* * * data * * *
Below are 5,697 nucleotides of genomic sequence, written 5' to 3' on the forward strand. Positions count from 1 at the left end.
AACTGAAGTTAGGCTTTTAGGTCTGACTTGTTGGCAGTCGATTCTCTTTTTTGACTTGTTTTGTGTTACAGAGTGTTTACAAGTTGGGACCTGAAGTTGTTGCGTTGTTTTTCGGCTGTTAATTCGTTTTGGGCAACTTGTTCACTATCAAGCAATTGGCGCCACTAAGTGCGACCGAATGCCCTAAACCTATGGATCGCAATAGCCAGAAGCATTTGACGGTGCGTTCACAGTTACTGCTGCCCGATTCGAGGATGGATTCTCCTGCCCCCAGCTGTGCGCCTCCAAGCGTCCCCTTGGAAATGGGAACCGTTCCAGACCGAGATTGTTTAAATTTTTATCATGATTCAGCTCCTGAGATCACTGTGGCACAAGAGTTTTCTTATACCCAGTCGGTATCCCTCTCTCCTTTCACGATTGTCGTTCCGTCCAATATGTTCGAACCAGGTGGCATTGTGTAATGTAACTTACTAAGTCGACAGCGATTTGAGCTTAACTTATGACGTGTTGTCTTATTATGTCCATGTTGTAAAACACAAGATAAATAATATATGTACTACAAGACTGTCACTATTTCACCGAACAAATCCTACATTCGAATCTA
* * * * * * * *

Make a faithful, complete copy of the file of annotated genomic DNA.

Below are 5,697 nucleotides of genomic sequence, written 5' to 3' on the forward strand. Positions count from 1 at the left end.
AACTGAAGTTAGGCTTTTAGGTCTGACTTGTTGGCAGTCGATTCTCTTTTTTGACTTGTTTTGTGTTACAGAGTGTTTACAAGTTGGGACCTGAAGTTGTTGCGTTGTTTTTCGGCTGTTAATTCGTTTTGGGCAACTTGTTCACTATCAAGCAATTGGCGCCACTAAGTGCGACCGAATGCCCTAAACCTATGGATCGCAATAGCCAGAAGCATTTGACGGTGCGTTCACAGTTACTGCTGCCCGATTCGAGGATGGATTCTCCTGCCCCCAGCTGTGCGCCTCCAAGCGTCCCCTTGGAAATGGGAACCGTTCCAGACCGAGATTGTTTAAATTTTTATCATGATTCAGCTCCTGAGATCACTGTGGCACAAGAGTTTTCTTATACCCAGTCGGTATCCCTCTCTCCTTTCACGATTGTCGTTCCGTCCAATATGTTCGAACCAGGTGGCATTGTGTAATGTAACTTACTAAGTCGACAGCGATTTGAGCTTAACTTATGACGTGTTGTCTTATTATGTCCATGTTGTAAAACACAAGATAAATAATATATGTACTACAAGACTGTCACTATTTCACCGAACAAATCCTACATTCGAATCTA